|I love creating with color and texture.|
(37 votes, 21%)
|My fresh veggies or herbs that feed family and friends.|
(18 votes, 10%)
|I love creating a peaceful sanctuary where I can spend time.|
(95 votes, 55%)
|I enjoy teaching my children or grandchildren about growing things.|
(8 votes, 4%)
|My garden reminds me of my friends and family.|
(14 votes, 8%)
What is your favorite thing about your garden?
My garden is primarily used to grow flowers that can be cut and brought inside. In another month it will be time to change it's look. In South Florida your choices for heat loving summer flowers is a bit limited. Fall/winter gardening from Oct-Apr is my favorite time of the year. There are so many more options during this time of the year, and the weather is just perfect.
I cater professionally, own a cottage with European-style guest stays and entertain frequently. My garden makes the food that goes on client's tables, as well as my own, truly signature. A recipe is never exact when the garden is begging to add or substitute another vegetable, fruit or herb. Being in my garden inspires me. I connect with food from seed to table and friends from heart to hand.
I chose creating with color and texture but I also love growing fruits and veggies and feeding friends. I love getting my hands dirty and watching all the wildlife appreciate my efforts.
I spend a lot of my time as a corporate cubicle drone. Being outside in the garden is my preferred place to be - I feel more human, more energetic, more inspired, more appreciative...more everything.
Wish there was a choose "all" button. My garden is my sanctuary, but I love growing veggies and herbs to feed my family. Love teaching children (and adults) about nature. And love creating with color and texture.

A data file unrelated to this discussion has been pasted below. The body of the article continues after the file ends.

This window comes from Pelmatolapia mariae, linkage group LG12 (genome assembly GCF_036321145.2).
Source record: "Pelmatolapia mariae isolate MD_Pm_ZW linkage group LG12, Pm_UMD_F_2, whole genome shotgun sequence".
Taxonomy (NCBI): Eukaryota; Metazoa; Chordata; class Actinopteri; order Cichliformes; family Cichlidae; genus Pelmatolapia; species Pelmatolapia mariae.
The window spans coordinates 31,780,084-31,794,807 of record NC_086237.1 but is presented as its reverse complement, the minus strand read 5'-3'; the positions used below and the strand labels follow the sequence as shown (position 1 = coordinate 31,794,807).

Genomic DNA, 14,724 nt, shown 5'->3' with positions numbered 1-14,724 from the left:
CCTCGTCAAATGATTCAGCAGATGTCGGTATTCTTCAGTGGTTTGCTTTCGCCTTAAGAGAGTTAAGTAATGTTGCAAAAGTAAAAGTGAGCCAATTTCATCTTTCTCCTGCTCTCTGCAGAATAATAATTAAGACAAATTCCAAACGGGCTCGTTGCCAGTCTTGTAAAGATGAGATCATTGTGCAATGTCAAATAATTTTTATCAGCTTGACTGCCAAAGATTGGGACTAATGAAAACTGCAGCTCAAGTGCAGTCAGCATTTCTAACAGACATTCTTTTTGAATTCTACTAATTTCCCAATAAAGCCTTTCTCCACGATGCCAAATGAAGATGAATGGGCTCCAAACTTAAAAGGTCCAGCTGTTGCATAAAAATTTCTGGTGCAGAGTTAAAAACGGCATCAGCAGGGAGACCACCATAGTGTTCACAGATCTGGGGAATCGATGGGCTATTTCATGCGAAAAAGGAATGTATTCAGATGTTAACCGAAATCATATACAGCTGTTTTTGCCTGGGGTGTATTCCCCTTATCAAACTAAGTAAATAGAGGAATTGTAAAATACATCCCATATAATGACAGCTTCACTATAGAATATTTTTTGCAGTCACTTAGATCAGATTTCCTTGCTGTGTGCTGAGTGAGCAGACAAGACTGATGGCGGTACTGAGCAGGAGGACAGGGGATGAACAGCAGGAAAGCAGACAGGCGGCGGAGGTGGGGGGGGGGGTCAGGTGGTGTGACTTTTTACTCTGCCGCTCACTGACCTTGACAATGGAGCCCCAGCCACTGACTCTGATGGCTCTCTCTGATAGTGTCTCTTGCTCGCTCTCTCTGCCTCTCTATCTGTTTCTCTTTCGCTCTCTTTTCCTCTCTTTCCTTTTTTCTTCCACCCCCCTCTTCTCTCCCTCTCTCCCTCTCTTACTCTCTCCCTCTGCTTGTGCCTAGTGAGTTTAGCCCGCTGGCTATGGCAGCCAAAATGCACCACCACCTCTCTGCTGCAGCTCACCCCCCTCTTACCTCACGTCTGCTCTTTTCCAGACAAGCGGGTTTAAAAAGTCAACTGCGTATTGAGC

My garden reminds me of my friends and family.
Family that inspired my love of the outdoors, of seeing, feeling, smelling and tasting fresh flowers, fruits & vegetables.
Friends that have shared varieties of herbs and flowers that I have enjoyed over the years. I will remember them faithfully even though some have passed on.
Gotta agree with herbalbetty! i love all of those, but mainly playing with textures and growing herbs and veggies.
I love creating with color and texture, and then looking at my garden and feeling a sense of happiness. . . and then, a sense of "get out there and DO something," so I do and then nobody can find me easily (thus, a sanctuary, if not necessarily always "peaceful.")
I choose "All the Above"!!
What would we do without are gardens?!
I hope I never have to find out.
Just today, a friend called me at work asking for more pears to put up pear preserves. It made me so happy that my extra pears have found a good home. Then, there's the sister who loves my blackberries and the other one who loves the butternut squash. There's my co-worker and my mom who are always willing to take some tomatoes, peppers, and cukes home with them. My dd & sil love the jalapenos. I ♥ the sharing!
This message was edited Aug 24, 2010 4:55 PM
So many friends have swapped plants with me and helped to create my garden. It allows me to have more when we share with others at a Round Up, and we make room for new things when we give our abundance away to a new gardener.